Former President Richard Nixon officially declared a “war on drugs” 45 years ago today. His primary motivation was to go after anti-war protesters and black people. It doesn’t get clearer than this frank explanation from one of Nixon’s top policy advisers, John Ehrlichman:
“We knew we couldn't make it illegal to be either against the war or black, but by getting the public to associate the hippies with marijuana and blacks with heroin, and then criminalizing both heavily, we could disrupt those communities. We could arrest their leaders, raid their homes, break up their meetings, and vilify them night after night on the evening news. Did we know we were lying about the drugs? Of course we did."
Disturbing, right? Drug prohibition has resulted in tens of millions of people getting arrested and locked up behind bars, and the U.S. has spent more than $1 trillion to make that happen. The tone was set from the beginning that there will always be money to fight the war on drugs.
Every year, more money is requested to fight the drug war and now the U.S. spends more than $51 billion annually on the war on drugs. There are more than 1.5 million arrests for drugs each year, the large majority of which are for possession only. But no matter how much money we spend and how many people get arrested, drugs have been around for thousands of years and they always will be.
So what should we do instead?
More than 50% of Americans support legalizing and regulating marijuana. Twenty-five states have medical marijuana laws, four states and Washington, D.C. have legalized marijuana, and more than 20 states have decriminalized possession. But marijuana remains illegal at the federal level and of the 1.5 million arrests each year for drugs, about half are for low-level marijuana law violations. States that legalized marijuana are seeing great benefits – thousands of people are no longer getting arrested and having their lives ruined over marijuana, and the states are collecting huge amounts of money in taxes.
Arresting someone for using or possessing a drug is ineffective, costly and unjust. Most people (80-90%) who use drugs don’t go on to develop problems with them, as neuroscientist Dr. Carl Hart often emphasizes. If someone struggles with addiction and wants to get treatment, they should not fear arrest or other punishment for admitting their drug use.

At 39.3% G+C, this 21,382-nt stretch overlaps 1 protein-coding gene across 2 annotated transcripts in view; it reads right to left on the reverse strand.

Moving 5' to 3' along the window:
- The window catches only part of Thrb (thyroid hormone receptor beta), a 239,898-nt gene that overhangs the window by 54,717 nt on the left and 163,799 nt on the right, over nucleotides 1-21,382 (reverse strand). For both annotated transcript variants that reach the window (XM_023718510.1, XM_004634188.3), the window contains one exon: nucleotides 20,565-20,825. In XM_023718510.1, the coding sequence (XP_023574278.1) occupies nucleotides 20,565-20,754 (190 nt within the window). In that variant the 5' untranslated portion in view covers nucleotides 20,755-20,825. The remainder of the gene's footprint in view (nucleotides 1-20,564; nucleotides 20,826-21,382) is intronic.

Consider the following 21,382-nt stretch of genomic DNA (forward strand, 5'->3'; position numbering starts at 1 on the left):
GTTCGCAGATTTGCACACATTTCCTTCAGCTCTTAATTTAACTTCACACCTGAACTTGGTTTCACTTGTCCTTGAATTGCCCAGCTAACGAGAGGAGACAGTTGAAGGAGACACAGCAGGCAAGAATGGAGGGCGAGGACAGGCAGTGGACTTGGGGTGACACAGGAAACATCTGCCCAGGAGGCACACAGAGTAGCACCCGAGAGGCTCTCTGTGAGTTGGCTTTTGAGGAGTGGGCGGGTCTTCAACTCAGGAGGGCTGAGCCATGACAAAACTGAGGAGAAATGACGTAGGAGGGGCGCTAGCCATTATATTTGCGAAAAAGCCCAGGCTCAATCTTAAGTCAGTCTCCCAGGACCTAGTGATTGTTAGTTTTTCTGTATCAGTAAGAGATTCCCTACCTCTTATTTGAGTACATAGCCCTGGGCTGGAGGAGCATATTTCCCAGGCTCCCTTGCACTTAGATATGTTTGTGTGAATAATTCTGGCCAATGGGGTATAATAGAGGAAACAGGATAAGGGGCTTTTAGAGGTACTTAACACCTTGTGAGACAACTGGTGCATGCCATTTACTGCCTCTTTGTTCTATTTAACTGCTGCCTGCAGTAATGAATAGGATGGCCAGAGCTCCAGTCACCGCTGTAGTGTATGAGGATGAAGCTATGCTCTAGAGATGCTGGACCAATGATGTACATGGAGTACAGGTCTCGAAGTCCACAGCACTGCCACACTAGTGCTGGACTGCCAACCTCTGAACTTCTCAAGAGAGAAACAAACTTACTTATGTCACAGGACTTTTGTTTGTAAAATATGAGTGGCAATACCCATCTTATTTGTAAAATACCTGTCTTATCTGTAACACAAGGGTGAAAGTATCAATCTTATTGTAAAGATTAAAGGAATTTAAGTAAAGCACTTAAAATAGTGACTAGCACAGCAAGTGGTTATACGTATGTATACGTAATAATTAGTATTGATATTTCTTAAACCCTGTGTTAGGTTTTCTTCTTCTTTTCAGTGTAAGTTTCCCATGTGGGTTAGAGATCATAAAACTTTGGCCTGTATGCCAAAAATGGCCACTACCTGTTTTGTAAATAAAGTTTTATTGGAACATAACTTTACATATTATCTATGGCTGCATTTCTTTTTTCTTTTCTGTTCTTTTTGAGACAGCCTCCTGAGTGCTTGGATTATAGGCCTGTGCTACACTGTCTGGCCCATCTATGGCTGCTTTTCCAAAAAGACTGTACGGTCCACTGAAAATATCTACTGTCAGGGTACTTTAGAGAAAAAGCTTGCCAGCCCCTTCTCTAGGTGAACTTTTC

The U.S. is home to less than five percent of the world’s population but nearly 25% of its prisoners, in part because of the overly harsh consequences of a drug conviction. Despite comparable drug use and selling rates across racial groups, African Americans and Latinos are disproportionately punished for drug law violations.
The Drug Policy Alliance and our allies have been at the forefront advocating for harm reduction policies like 911 Good Samaritan Laws and access to the overdose-reversal drug naloxone for many years. But there are some unconventional ways to deal with drug misuse that deserve more attention, like supervised injection facilities and heroin-assisted treatment. Earlier this year a Maryland state legislator made history and introduced a sweeping drug policy reform package calling for the decriminalization of all drugs, treatment on demand for anyone who wants it, and the creation of supervised injection facilities and heroin-assisted treatment programs. The mayor of Ithaca also put forward a similar proposal. To deal with this issue more effectively, our drug policies will have to come from a public health approach, not a criminal justice one.
Just like with sex education, we know that abstinence-only drug education programs do not work. We need to provide honest and accurate drug information so that young people can make the safest choice possible.
We have to be willing to look outside the U.S. to see what’s working elsewhere to move forward with drug policy reform. Portugal has shown that there are many benefits to decriminalizing all drugs. Heroin-assisted treatment programs have been very successful in places like Switzerland, Denmark, Canada, the Netherlands, the United Kingdom, Germany, Spain, and elsewhere. Canada and Uruguay are moving forward with new marijuana legalization policies at the national level, and the U.S. should do the same.
Hopefully we’ll be in a much better place five years from now, given the momentum we’re seeing on issues like criminal justice reform, overdose prevention, and marijuana legalization. Let’s develop an exit strategy before the 50th anniversary of the drug war in 2021 – let’s end drug prohibition and begin telling the story of what it was like when drugs were illegal.
Derek Rosenfeld is the manager of social media and media relations at the Drug Policy Alliance.
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